I hate saying goodbye to people. I have known this for years and years but never looked closely at the why’s. This is as good a time as any to examine my feelings, having just said goodbye to my friend in Arizona.
At airports, I see other people accompanying their friends or family members right up to the security line, while I insist on a quick goodbye at the curb. Others do not seem upset – or maybe they are, but are hiding it better than I can.
Of course it goes back to my childhood. There were lots of partings which I was not prepared for and I was expected not to talk about them afterwards. Sometimes I was given explanations and some of those explanations were outright lies.
Let’s start with the pets. Two dogs left our house, supposedly because they tried to bite my brother. I was told they were going back to the breeder who lived in the country and that they would be taken good care of and would have puppies. Both times I was told this after the fact, so there was no chance for a goodbye. Today I know that’s an unlikely story. What breeder would sell a dog as pet quality and then want to use it for breeding?
For three summers my brother and I were allowed to have kittens. At the end of the summer, they just disappeared. I cannot remember what we were told, if anything. I have no memory of these animals being used as sacrifices, but I wouldn’t be at all surprised.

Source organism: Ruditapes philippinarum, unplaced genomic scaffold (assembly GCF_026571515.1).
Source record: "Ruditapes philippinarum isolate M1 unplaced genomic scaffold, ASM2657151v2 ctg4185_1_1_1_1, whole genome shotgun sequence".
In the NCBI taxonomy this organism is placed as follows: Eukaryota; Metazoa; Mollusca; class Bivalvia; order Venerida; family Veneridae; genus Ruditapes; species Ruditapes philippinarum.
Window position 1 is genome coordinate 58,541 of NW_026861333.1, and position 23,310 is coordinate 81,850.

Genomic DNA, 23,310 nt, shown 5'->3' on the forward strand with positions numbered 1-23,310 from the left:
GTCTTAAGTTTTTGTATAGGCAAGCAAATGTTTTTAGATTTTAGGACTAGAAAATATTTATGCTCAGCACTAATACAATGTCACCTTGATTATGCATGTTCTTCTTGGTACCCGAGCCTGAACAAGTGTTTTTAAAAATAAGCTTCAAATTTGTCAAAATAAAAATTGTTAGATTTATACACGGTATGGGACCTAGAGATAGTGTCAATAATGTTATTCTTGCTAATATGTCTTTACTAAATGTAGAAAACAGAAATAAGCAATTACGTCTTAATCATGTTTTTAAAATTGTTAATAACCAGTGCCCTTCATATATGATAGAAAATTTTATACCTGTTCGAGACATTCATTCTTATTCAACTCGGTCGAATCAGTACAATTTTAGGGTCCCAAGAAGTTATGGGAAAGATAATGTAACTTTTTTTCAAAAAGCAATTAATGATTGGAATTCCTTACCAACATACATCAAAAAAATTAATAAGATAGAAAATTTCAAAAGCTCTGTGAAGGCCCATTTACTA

When I was little, I was lucky enough to have a safe, loving woman take care of me. When I was four, I was told she was retiring because she was too old to take care of children. I also remember thinking that she could not lift me up any more and so I promised her that, if she stayed, I would not get any bigger. That’s where my memory stops. I don’t know if I ever saw her again.
That summer, I was sent to my grandfather’s house. The only people I knew were my grandfather and my little brother. When I came back, there was a new apartment, a new person to take care of us, no dog, my father had been drafted, and many of my toys were missing. And then school started. I was too stunned to cry.
Now these events explain why I dread loss and either cling to people and things or let go of them casually, pretending to myself that I do not care. It doesn’t, however, totally explain my dislike of goodbyes.
It could be magical thinking: if I don’t say goodbye, the person will stay. It’s the act of saying goodbye that makes them leave. Or, since my mother believed that children would be less upset if the parting were unacknowledged, it might be an attempt to spare myself pain. Or I might prefer to get it over with quickly, rather than draw out the pain.
Or it might be all three, and even more.